Emma Maersk / © Maerskline
Emma Maersk / © Maerskline

4. Esso Atlantic

Length: 406.5 m

Deadweight: 516891 t

Launched: 1977

Flag: Liberia

Status: dismantled for scrap

Once the world’s largest ship by deadweight, the oil supertanker Esso Atlantic was built in Japan in the mid-1970s, but made its first direct voyage from Liberia, under whose flag it was registered by Esso Tankers. He was mainly engaged in the transportation of oil between Europe and the countries of the Middle East. In 2002 it was scrapped in Pakistan. Also, there was an almost identical ship Esso Pacific, but the Atlantic’s deadweight value is slightly higher, so it took the fourth position.

Esso Atlantic / © Photobucket / Auke Visser
Esso Atlantic / © Photobucket / Auke Visser

3. Pierre Guillaumat

Length: 414.2 m

Deadweight: 555 051 t

Launched: 1977

Flag: France

Status: dismantled for scrap

This supertanker was the largest in deadweight among the family of nearly identical French ships Batillus. Built by the French company Chantiers de l’Atlantique, “lived” only 5 years and was dismantled for scrap in South Korea in 1983; the same fate befell the rest of the family (Prairial, Bellamya, Batillus). Such a short service life is explained by the fact that the commercial utility of the supertanker was minimal: it could not pass through either the Suez or the Panama Canal.

Postcard depicting Pierre Guillaumat / © Delcampe
Postcard depicting Pierre Guillaumat / © Delcampe

2. Seawise Giant (Knock Nevis)

Length: 458.5 m

Deadweight: 564 763 t

Launched: 1979

Flag: Sierra Leone (last country of registration)

Status: dismantled for scrap

Until recently, it was the longest ship in history. The supertanker Seawise Giant was so huge that its length was compared to the tallest buildings in the world. The ship could not fit in either the Suez or the Panama Canal; even the English Channel turned out to be “Giant” not in tonnage. During the Iran-Iraq War in 1988, the ship was seriously damaged by an Iraqi Air Force missile while it was transporting Iranian oil in the Persian Gulf. As a result, the ship sank near the coast, but shortly after the war, Norman International was able to tow it to Singapore, where the ship was repaired and put back into operation in 1991, already with a new optimistic name – “Happy Giant” Subsequently, the ship was turned into a floating platform, and in 2009 the Giant set off on its last journey – to the shores of India, where it was later dismantled for scrap.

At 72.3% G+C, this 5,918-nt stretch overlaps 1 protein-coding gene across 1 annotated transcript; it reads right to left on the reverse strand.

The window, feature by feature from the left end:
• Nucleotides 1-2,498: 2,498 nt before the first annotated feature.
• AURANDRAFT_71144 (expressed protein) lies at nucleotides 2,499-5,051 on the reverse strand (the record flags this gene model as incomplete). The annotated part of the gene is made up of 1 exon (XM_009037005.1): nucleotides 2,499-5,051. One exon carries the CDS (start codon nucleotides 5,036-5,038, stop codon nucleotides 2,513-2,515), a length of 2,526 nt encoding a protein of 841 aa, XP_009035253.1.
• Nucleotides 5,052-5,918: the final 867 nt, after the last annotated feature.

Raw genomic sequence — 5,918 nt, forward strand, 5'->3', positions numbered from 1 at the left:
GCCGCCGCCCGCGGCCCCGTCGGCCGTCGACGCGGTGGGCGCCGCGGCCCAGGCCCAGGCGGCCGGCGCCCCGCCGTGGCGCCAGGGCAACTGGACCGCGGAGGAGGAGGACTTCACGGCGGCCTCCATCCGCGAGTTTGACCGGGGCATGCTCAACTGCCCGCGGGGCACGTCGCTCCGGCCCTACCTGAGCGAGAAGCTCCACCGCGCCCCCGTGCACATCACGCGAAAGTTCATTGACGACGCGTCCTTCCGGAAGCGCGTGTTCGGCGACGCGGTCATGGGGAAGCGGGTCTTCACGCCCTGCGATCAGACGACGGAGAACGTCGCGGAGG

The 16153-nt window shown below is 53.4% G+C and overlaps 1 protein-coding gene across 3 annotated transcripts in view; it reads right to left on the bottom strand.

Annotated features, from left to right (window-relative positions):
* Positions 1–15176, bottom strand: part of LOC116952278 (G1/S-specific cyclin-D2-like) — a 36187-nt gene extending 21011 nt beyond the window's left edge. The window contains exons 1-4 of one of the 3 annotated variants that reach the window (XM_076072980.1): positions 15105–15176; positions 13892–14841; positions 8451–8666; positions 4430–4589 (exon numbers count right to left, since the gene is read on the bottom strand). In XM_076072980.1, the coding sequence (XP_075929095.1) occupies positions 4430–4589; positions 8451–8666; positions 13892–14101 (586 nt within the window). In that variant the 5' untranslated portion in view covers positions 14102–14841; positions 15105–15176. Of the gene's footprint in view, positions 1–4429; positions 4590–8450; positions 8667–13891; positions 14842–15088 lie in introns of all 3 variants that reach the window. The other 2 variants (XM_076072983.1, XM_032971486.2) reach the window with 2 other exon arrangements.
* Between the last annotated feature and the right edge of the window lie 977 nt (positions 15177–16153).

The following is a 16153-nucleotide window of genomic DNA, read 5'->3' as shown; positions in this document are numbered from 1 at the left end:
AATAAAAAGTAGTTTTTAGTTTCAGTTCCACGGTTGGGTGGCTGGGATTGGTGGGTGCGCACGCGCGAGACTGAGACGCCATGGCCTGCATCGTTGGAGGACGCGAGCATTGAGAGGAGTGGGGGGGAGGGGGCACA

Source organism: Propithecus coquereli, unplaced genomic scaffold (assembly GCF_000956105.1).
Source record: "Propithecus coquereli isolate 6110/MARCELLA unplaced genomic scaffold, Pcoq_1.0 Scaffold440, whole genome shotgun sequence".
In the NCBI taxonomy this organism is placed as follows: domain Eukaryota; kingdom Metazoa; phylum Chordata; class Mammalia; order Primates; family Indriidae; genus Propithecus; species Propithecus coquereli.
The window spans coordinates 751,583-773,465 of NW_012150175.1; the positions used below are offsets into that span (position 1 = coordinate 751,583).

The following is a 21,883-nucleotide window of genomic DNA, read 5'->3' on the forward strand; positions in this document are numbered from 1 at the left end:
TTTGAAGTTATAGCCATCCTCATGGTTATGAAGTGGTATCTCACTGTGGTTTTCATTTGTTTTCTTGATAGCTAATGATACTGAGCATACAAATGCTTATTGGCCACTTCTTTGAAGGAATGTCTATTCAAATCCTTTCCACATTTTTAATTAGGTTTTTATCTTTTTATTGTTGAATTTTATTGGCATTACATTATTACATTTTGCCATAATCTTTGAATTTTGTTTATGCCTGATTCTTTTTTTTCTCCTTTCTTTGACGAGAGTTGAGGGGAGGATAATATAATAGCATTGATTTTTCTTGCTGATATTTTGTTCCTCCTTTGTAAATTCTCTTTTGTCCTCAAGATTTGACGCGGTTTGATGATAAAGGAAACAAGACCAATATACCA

Comparison of the length of the Seawise Giant (Knock Nevis) with the tallest buildings in the world
Comparison of the length of the Seawise Giant (Knock Nevis) with the tallest buildings in the world
Jahre Viking - one of the former names of the ship Happy Giant / © DidierPinon
Jahre Viking – one of the former names of the ship Happy Giant / © DidierPinon

1. Prelude

Length: 488 m

Deadweight: 600,000 t

Launched: hull only, 2013

Flag: not received yet

Status: under construction

Prelude is the world’s first floating platform not only for transportation, but also for the production and liquefaction of natural gas directly on board. South Korean Samsung Heavy Industries is under construction for Royal Dutch Shell. Essentially a mobile gas processing plant, Prelude is already the largest floating facility ever built by man. By 2017, when the construction of all high-tech components on the hull is complete, the first seabed drilling is planned off the coast of Australia.

Comparison of Prelude length and tallest buildings
Comparison of Prelude length and tallest buildings
Prelude Corpus / © AFP / Getty images
Prelude Corpus / © AFP / Getty images